Prince William and Kate have marked the first anniversary of the crisis helpline they set up - without co-founders Prince Harry and Meghan.
The foursome set up Shout in May 2019, as a venture of the Royal Foundation, which included both couples at the time.
But a year later, the couples have not only got separate organisations, but Harry and Meghan are living some 6,000 miles away in Los Angeles, having stepped back as senior members of the Royal Family.
Shout is a text based service which is the UK’s first 24/7 crisis text line. It’s run by more than 1,800 trained volunteers who respond to people in crisis at any time of the day or night.
William, 37, and Kate, 38, called five Crisis Volunteers and the organisation’s chief executive, Victoria Hornby to see how things had changed over the last 12 months, particularly in light of the coronavirus pandemic.
The pair asked if they had seen a difference since lockdown, and if the service was reaching enough people.
Alexis Caught, one of the volunteers, said: “The unique support that Shout is able to provide to people in crisis is crucial at all times, but now more than ever it can serve as a lifeline to those most in need - whatever they're going through, big or small.
“Without the hundreds of volunteers who give up their time to provide help and reassurance to others, the service simply wouldn’t be able to function. That is why it was so great to hear The Duke and Duchess speak so positively not only about Shout’s work but also encouraging people to get support with their mental health.
“We want to send a very clear message to anyone who is looking for someone to reach out to – we are here to listen to you anytime, anywhere about any problem.”
On Saturday, Caught, 30, will take over the KensingtonRoyal Instagram account, with question and answer sessions and videos from other volunteers. It’s the first time the royal account has partnered with anyone in this way.
The Duke and Duchess of Cambridge appeared to make their call at a similar time to Harry, 35, and Meghan, 38, called Shout’s sister organisation in the US.
A picture emerged online on Thursday evening of the Duke and Duchess of Sussex on a zoom call with staff from Crisis Text Line, which is partnered with the organisation running Shout.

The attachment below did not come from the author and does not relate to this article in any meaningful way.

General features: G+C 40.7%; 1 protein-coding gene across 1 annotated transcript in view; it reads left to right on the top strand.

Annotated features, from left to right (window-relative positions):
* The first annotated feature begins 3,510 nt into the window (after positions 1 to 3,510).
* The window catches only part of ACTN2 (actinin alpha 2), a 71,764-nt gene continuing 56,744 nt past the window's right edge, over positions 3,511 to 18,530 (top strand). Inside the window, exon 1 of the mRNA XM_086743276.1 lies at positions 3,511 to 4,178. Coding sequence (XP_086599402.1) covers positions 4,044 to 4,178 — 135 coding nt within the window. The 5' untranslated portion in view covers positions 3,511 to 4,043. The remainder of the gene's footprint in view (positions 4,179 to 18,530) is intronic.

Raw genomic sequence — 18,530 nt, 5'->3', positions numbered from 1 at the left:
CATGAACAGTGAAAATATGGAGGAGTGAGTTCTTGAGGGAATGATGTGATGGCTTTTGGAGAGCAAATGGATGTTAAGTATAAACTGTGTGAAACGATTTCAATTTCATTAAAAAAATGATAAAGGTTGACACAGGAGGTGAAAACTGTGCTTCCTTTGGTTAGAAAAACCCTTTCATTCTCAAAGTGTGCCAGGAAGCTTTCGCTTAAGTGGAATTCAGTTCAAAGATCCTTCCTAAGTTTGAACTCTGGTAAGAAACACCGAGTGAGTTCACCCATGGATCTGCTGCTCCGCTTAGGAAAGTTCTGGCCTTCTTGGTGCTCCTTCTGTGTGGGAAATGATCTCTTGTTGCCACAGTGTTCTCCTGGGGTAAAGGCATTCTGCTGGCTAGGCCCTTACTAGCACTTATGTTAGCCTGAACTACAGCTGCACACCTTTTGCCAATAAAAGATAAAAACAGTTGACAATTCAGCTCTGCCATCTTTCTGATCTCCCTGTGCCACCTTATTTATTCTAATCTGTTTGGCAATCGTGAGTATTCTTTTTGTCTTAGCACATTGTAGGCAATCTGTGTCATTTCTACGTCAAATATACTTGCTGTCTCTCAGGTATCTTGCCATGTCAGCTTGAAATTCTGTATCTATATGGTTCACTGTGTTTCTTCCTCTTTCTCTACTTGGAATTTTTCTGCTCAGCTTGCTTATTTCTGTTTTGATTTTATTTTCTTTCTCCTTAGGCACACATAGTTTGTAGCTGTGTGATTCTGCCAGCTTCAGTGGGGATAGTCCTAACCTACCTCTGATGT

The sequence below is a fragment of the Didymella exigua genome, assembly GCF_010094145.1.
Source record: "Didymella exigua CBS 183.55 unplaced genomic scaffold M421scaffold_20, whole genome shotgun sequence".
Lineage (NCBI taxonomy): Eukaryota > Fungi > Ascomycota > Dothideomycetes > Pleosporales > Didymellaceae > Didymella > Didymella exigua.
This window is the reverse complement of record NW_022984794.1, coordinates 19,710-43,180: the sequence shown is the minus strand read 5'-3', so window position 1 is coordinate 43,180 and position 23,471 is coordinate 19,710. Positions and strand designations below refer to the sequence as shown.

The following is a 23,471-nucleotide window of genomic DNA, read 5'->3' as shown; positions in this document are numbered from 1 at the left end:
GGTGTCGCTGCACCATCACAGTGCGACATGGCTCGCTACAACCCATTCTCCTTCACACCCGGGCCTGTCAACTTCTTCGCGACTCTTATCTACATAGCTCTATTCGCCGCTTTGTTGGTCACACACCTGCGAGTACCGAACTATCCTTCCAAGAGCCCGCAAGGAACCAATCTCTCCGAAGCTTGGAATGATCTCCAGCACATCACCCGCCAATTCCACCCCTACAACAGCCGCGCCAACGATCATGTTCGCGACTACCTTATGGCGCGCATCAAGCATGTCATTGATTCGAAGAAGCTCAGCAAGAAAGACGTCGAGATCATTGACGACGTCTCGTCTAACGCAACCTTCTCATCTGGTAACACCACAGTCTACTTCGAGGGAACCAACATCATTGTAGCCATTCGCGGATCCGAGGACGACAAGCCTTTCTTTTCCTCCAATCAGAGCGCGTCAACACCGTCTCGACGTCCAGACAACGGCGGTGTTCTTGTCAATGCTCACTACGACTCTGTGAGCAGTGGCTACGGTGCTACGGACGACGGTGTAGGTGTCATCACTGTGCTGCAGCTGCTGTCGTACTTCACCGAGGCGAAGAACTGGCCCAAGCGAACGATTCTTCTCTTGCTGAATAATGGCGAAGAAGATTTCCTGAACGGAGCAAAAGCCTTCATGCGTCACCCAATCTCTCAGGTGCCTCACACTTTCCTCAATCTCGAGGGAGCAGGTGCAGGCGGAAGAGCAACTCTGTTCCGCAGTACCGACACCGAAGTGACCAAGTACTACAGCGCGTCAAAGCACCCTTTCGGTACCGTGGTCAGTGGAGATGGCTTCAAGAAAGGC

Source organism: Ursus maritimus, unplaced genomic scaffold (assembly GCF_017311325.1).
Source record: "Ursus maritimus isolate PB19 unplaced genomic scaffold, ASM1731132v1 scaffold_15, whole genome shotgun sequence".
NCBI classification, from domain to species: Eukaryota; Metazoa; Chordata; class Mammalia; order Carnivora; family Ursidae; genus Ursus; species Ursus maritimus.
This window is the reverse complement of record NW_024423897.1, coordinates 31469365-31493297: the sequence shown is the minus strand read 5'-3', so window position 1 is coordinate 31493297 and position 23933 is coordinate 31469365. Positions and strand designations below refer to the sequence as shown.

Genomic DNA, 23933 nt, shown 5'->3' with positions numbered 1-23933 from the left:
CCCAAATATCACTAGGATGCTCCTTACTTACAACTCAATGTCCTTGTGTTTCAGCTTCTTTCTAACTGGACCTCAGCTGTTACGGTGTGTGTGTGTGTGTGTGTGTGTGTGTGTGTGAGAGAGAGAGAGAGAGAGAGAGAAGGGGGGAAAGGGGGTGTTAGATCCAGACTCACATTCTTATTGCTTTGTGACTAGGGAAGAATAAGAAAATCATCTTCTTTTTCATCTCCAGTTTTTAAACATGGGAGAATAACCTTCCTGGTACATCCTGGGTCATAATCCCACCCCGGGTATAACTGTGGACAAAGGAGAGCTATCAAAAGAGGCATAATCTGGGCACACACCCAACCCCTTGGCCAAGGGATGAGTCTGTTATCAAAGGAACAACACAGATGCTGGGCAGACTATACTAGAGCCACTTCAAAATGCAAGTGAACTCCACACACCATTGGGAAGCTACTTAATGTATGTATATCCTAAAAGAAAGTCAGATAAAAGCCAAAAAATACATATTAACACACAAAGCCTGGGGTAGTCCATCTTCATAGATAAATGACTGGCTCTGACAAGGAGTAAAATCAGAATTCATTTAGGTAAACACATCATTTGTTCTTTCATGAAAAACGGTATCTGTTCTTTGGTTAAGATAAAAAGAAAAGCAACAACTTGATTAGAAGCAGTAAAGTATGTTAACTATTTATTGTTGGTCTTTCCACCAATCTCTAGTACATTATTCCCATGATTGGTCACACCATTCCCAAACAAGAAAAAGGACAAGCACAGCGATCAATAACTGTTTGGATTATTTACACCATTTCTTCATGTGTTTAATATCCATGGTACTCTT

The staff member who shared the image captioned it: “It's not everyday that Meghan and Harry jump into your staff meeting & champion the work you do!
"Blessed to still be working during these crazy times!"
However he then made his social media profiles private.
Harry and Meghan promised they would maintain a commitment with William and Kate to Shout when they split from the same royal household in June 2019.
All four of them voiced a film called Every Mind Matters in October, part of a mental health campaign with Public Health England and the NHS.
At the end of the call with volunteers, the duke said: “You guys are the trailblazers, you have been doing a fantastic job keeping Shout moving forward, so well done and thank you for all your hard work; we really appreciate it.”
Shout has had more than 300,000 text conversations with people in need of mental health support since its launch. Of those, 65% of conversations were with people under the age of 25, the service said.
Ms Hornby, who also joined the call said: “In twelve months Shout has become a vital service for thousands of people across the UK who are able to text our volunteers for support, wherever and whenever they need it.
“The fact that Shout has been able to quickly start to help so many people move from a crisis point to a calmer place is down to the skill and dedication of our volunteers and the support we have had from the Royal Foundation of the Duke and Duchess of Cambridge and our other partners.
“We have seen during the COVID-19 lockdown how young people find it incredibly useful to have a neutral person to listen confidentially to their worries and give independent support, we now want even more people to text 85258, whatever their crisis.”
Earlier this week, William wrote a letter to the organisation behind The Diana Award, named after his mother, to tell them he and his brother were proud of the work they do.
William wrote: “My brother and I remain ever appreciative of the work you do to foster, develop and support young people, particularly at this time of uncertainty.”
The Duke and Duchess of Cambridge have committed themselves to projects linked to supporting good mental health across the UK, particularly for those who are key workers during the pandemic.
The Duke and Duchess of Sussex have not been able to launch their new organisation, which will be called Archewell, because of the pandemic.